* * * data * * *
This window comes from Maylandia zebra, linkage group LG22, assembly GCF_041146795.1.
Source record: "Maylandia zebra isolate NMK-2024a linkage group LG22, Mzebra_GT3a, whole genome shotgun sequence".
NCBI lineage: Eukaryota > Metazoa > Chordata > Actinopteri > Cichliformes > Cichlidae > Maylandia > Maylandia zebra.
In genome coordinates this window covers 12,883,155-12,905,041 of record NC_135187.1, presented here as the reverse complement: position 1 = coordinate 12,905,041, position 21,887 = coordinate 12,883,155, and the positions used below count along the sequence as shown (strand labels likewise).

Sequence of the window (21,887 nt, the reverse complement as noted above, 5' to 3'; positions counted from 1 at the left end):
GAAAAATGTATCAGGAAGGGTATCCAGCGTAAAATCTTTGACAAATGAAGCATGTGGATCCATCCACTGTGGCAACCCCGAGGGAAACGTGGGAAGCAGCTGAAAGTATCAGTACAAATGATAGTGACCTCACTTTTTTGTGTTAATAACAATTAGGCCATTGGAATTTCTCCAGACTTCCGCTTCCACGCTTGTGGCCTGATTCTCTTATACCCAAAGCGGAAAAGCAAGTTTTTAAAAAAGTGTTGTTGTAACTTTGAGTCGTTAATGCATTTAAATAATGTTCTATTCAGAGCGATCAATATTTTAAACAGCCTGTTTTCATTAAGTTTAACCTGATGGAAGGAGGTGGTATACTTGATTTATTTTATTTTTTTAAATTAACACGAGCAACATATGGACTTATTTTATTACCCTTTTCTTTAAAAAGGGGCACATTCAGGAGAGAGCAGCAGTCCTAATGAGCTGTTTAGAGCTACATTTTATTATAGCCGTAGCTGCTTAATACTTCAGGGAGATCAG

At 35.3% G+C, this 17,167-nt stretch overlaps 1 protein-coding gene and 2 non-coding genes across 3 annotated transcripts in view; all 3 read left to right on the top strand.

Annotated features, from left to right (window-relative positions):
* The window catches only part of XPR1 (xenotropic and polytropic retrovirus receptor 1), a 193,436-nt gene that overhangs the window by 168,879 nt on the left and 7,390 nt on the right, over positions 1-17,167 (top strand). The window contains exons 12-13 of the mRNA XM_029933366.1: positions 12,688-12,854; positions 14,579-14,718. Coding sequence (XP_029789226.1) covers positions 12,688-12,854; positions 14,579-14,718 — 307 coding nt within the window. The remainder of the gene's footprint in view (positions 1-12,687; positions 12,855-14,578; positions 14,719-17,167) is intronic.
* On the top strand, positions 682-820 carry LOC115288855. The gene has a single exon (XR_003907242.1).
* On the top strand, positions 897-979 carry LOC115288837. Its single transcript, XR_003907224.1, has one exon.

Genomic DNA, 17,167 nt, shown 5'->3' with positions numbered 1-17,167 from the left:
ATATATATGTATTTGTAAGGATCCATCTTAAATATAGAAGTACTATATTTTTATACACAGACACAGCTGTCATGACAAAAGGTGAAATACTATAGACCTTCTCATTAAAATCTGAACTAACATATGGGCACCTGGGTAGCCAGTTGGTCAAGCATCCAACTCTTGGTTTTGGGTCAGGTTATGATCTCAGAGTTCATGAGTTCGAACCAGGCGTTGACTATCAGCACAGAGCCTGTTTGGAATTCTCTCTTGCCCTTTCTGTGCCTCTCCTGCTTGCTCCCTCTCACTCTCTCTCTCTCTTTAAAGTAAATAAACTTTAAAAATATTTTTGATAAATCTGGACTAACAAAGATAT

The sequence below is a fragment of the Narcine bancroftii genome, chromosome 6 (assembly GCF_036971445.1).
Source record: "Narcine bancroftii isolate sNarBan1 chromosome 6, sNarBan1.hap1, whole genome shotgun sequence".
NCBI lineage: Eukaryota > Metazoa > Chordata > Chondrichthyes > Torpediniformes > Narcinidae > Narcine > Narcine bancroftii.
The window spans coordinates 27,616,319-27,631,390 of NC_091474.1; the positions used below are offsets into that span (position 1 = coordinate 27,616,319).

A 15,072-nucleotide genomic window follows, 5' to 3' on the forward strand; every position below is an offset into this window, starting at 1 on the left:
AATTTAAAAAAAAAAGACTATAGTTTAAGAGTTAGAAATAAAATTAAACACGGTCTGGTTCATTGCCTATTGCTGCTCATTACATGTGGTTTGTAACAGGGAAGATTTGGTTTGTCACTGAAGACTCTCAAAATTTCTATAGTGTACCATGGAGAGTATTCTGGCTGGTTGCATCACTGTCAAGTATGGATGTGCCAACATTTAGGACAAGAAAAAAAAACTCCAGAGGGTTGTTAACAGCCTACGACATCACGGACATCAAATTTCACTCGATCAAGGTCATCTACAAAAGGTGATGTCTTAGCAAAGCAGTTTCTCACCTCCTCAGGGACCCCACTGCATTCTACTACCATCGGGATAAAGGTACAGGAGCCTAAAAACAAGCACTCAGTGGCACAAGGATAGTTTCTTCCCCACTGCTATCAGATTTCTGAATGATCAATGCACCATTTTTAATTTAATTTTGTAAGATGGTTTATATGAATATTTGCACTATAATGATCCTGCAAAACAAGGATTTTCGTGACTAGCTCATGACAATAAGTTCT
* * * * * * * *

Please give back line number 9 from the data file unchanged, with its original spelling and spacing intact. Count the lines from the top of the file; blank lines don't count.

* The window catches only part of XPR1 (xenotropic and polytropic retrovirus receptor 1), a 193,436-nt gene that overhangs the window by 168,879 nt on the left and 7,390 nt on the right, over positions 1-17,167 (top strand). The window contains exons 12-13 of the mRNA XM_029933366.1: positions 12,688-12,854; positions 14,579-14,718. Coding sequence (XP_029789226.1) covers positions 12,688-12,854; positions 14,579-14,718 — 307 coding nt within the window. The remainder of the gene's footprint in view (positions 1-12,687; positions 12,855-14,578; positions 14,719-17,167) is intronic.